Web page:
• According to prophecy aliens will emerge from their ‘spaceship garage’ in the town’s Pic de Bugarach mountain and pluck believers to safety
  • ‘Authentic Bugarach stones’ are on sale for €1.50 a gram while a bottle of water from the local spring will cost an eye-watering €15
  • One landowner is offering up his four-bedroom home for £1,200 a night and can offer a camping space in his field for £324
  • ‘Apocalypse pizza’ and ‘End of the World vintage’ wine also available

Nestled in the rolling foothills of the French Pyrenees, market day in the tiny farming community of Bugarach has never been busier.

But shoppers aren’t there to sample the fresh meat, wine and dairy for which the town is locally famed, they are there to pick up their own piece of end-of-the-world memorabilia.

It is because Bugarach – population 176 – has been earmarked by doomsday cults as the only place in the world which is going to survive Armageddon, scheduled for December 21 this year by an ancient Mayan prophecy.

Modern interpretations of the forecast, heavily stoked by internet rumour, predict that aliens will emerge from their ‘spaceship garage’ hidden deep within the town’s imposing Pic de Bugarach mountain and pluck anyone in the vicinity to safety.

Now, Armageddon tourists and UFO spotters hoping for salvation are swarming to the two-street hamlet to collect a slice of Last Day history.

And it is an opportunity the village’s shrewd inhabitants are eager not to pass up.

Souvenirs include ‘authentic Bugarach stones’ from Pic de Bugarach’s rock-face itself, on sale for €1.50 (£1.20) a gram, and ‘natural pyramids of pyrite iron’ from underground.

Meanwhile, a bottle of water from the local spring, which can apparently cure a range of ailments, costs an eye-watering €15 (£12).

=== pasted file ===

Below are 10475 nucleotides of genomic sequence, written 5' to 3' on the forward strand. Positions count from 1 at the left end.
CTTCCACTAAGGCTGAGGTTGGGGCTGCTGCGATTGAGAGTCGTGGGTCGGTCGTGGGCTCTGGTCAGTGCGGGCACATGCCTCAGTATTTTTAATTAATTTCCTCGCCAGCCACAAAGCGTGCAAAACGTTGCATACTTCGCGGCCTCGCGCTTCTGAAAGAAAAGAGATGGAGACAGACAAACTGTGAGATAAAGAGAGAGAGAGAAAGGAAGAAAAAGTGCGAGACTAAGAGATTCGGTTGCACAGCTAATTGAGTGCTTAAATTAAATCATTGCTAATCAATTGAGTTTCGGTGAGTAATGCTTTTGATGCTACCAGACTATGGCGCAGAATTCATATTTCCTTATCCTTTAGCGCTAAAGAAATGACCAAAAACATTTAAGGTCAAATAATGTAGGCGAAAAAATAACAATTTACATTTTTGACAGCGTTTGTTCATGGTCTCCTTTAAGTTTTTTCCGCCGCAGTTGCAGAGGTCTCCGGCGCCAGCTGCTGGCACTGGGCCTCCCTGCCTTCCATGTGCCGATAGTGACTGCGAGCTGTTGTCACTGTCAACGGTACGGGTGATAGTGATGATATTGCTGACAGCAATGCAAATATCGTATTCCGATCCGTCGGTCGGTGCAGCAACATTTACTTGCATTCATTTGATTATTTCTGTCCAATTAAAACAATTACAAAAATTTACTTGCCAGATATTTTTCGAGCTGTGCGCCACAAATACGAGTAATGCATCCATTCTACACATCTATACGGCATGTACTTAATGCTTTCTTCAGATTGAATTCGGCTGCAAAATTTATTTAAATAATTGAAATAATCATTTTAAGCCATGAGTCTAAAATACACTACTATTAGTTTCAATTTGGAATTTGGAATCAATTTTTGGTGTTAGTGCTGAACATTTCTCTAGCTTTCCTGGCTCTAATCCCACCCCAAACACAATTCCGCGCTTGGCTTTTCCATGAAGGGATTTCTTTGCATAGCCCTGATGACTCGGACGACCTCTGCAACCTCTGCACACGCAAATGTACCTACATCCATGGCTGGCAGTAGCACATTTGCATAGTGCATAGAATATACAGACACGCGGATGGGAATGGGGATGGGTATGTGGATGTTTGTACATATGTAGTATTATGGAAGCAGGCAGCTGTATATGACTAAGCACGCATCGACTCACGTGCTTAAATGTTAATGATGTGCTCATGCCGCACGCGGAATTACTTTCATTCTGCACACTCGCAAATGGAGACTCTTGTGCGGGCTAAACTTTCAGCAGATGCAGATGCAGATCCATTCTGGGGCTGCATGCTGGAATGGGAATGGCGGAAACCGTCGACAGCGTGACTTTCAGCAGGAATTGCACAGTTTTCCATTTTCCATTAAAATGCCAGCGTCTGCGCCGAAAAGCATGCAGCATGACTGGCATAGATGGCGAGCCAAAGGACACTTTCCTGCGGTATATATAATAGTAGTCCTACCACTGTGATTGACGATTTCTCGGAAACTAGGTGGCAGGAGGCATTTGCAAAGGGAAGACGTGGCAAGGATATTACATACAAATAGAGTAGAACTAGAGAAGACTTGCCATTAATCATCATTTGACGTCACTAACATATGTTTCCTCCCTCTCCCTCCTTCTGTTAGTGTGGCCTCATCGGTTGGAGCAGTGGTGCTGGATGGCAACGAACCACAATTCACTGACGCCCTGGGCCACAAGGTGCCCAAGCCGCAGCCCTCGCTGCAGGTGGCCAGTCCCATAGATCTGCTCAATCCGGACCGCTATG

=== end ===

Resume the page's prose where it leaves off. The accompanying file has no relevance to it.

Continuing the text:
One landowner is even offering up his four-bedroom home with close up views of the mysterious peak for £1,200 a night.

But for those on a budget, he can offer camping space in his field (tent not included) for 400 euros a night.

‘I possess a rare asset, the land of immortality,’ he told La Depeche du Midi, the area’s local daily.

On the evening in question, tourists can pop to the local Italian restaurant for an ‘Apocalypse pizza’, washed down with a local vintner’s ‘End Of The World’ vintage.

If the predictions turn out to be wrong, they can celebrate with the same wine-seller’s ‘Survival Vintage’, on sale a day later.

But Bugarach’s mayor, Jean Pierre Delord, is worried about the numbers of New Agers arriving in the town.

Police and troops have been drafted in to deal with the sudden influx and stop believers from scaling the mountain. Although many believe this is merely a cover for the investigation of dozens of recent UFO sightings.

David, who quit his telecoms job in Tours to move to Bugarach, told The Sun: ‘There are serious things going on here – I want to know what these objects are.

‘Things exist and people have a right to know.’